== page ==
Simple enough, each loop needs to stop if the error wire contains an error. The Release Queue prim also operates if an error comes in, so this causes the consumer loop to stop in case of an error in the producer loop.

In the case of an error in the consumer loop, I first clear the expected error 1122. If any other error was thrown, I release the queue in the consumer process to stop the producer. As this only throws error 1 or 1122, it gets cleared before the merge error, so the error of the consumer loop gets propagated to the general error handler.

 

22090iAF62834ED5D81013

 

Losing data

If the producer loop releases the queue directly after enqueuing the last element, there is a chance that the consumer loop can't dequeue it when it is still busy processing older data. Hence I poll the '#elements in queue' with the Get Queue Status prim.

If an error has occurred in the consumer loop, the release of the queue has thrown error 1122 in the producer process. This would be enough to stop the polling loop, as the default value for '#elements in queue' is 0. But correctly implemented the SubVI that stops the loop is checking the error wire.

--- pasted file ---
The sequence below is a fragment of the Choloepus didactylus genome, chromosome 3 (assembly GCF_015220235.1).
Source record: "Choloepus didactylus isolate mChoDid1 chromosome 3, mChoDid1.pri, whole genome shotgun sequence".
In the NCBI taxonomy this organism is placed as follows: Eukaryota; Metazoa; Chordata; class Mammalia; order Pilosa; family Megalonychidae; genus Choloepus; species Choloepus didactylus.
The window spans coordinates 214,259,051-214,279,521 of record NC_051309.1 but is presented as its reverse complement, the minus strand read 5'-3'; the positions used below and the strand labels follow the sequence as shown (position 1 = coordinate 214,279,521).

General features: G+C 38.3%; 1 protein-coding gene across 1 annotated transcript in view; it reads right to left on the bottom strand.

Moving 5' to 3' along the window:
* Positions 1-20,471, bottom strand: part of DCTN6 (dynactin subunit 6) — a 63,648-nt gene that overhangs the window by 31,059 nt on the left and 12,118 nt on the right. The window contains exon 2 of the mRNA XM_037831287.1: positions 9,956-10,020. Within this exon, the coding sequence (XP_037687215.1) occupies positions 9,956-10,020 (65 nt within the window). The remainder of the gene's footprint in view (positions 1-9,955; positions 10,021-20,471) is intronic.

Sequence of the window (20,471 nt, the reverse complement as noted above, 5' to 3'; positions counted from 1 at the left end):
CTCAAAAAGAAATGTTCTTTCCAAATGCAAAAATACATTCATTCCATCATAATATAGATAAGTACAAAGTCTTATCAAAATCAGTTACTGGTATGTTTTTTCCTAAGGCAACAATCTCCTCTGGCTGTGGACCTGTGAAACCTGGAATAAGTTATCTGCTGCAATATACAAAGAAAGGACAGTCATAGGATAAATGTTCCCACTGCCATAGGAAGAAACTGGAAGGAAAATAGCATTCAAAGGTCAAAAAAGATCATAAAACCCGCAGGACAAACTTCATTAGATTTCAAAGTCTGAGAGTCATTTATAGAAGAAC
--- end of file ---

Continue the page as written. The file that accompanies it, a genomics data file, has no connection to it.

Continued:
Attached is the code from LV 7.1., runs fine in LV2010.

 

Felix

www.aescusoft.de
My latest community nugget on producer/consumer design
My current blog: A journey through uml
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Ray.R
Posts: 10,449

Re: Community Nugget 22/08/2010: Advanced Producer/Consumer design

Thanks Felix for the informative nugget.

 

What I typically do with producer-consumer design pattern with a queue, is to include the run status of the producer loop as well as the error status in the consumer loop.

That means that the consumer loop can stop as signalled by the producer loop.

 

Although I have not done this yet, you could implement a notification if stop or exit is chosen, so that the producer loop does not kill the queue before the consumer loop has had a chance to process the last data item (or at least extract it from the queue).

 

R

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Active Participant
F._Schubert
Posts: 1,534

Re: Community Nugget 22/08/2010: Advanced Producer/Consumer design

I just spotted an example where people did use producer consumer design with some of the code I wrote above. But this did not reflect the purpose of consumer producer design pattern, but was full of local variables to communicated between the two loops.

 

My intention of this nugget was to cover some advanced issues with this architecture, not the basic use! Please search around in the forums and the NI tutorials to fully get the basics first!

 

The intention of the queue is to get all data that is produced in the producer loop down to the consumer loop in a 'bunch/batch/all at once' manner for each iteration.

Please digest this thread when you still want to use locals to communicate between the loops, what nightmares you might get and so forth.

 

Do not use locals for communicating between parallel loops.

 

Felix

www.aescusoft.de
My latest community nugget on producer/consumer design
My current blog: A journey through uml